• Anything that could be considered to be discrimination. Enough facts can create a pattern.

If you do ultimately believe you have a discrimination claim, the EEOC offsite link is there to help for free (in addition to private alternatives). For a sample EEOC complaint letter, click here.

While you are working, you are likely receiving credit card offers. Credit can come in handy to pay medical and other bills or to provide cash if you need it. It is advisable to take as many credit card offers as you can, but not to use the cards beyond what is necessary to keep them active and fee free. To learn more about credit, click here.

If you were diagnosed with Stage 3 or Stage 4 Breast Cancer 

  • Learn about the disability income sources to which you may be entitled.
    • Check benefits at work.
    • Look at the requirements for obtaining Social Security Disability Insurance (SSDI). You paid premiums from withholding. If you are going to apply for SSD): Only one third of applicants for SSDI are awarded an income. Our article about SSDI provides easy-to-use information for applying as an educated consumer that makes it more likely to get a "yes." 
    • See if you qualify for Supplemental Security Income (SSI). (See “To Learn More.”)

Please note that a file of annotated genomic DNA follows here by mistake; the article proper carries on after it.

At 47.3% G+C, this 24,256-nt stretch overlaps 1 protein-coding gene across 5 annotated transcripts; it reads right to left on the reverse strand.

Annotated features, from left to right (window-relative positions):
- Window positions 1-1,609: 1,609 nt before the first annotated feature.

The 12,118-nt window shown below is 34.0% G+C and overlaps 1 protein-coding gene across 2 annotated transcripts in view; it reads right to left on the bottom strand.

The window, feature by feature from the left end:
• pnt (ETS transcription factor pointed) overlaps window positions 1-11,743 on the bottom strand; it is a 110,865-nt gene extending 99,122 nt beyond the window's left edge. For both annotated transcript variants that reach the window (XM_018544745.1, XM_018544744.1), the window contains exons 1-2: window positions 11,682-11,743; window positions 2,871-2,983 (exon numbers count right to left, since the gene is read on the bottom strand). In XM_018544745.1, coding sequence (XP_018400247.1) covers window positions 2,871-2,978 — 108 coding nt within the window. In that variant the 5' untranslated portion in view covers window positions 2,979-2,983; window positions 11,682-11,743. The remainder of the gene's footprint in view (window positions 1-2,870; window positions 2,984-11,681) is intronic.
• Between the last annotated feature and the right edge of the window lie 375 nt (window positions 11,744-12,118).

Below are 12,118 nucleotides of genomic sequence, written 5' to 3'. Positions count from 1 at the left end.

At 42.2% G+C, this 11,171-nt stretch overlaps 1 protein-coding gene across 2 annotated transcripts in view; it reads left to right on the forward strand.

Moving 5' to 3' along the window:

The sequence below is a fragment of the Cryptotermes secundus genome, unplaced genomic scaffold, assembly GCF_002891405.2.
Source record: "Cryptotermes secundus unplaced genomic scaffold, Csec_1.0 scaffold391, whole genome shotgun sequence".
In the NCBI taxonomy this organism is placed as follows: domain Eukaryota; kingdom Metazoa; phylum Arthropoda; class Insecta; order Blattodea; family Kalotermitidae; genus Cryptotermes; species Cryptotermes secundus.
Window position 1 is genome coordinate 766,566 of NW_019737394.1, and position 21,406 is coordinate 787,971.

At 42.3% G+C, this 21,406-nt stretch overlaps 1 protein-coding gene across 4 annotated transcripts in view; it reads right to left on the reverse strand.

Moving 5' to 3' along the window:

• If you have health insurance through work, you will be entitled to continue it under laws generally known as COBRA. Before electing COBRA, check to see what coverage is available in your state. Because of the Affordable Care Act ("Obamacare"), you can purchase health insurance dspite your health condition. For information, see: offsite link
    • Since you will have to pay the premium, start thinking about how to pay for the coverage in case you become unable to work and have to pay the premium yourself.
    • If you can't afford the premium, and cannot be covered under a spouse or partner's coverage, look to see if you can qualify for Medicaid.
  • Do whatever you have to do to keep your life insurance. Even if your beneficiaries don't need the money, you may be able to sell the policy while you are alive to get cash if needed. See: How to Obtain Money From A Life Insurance Policy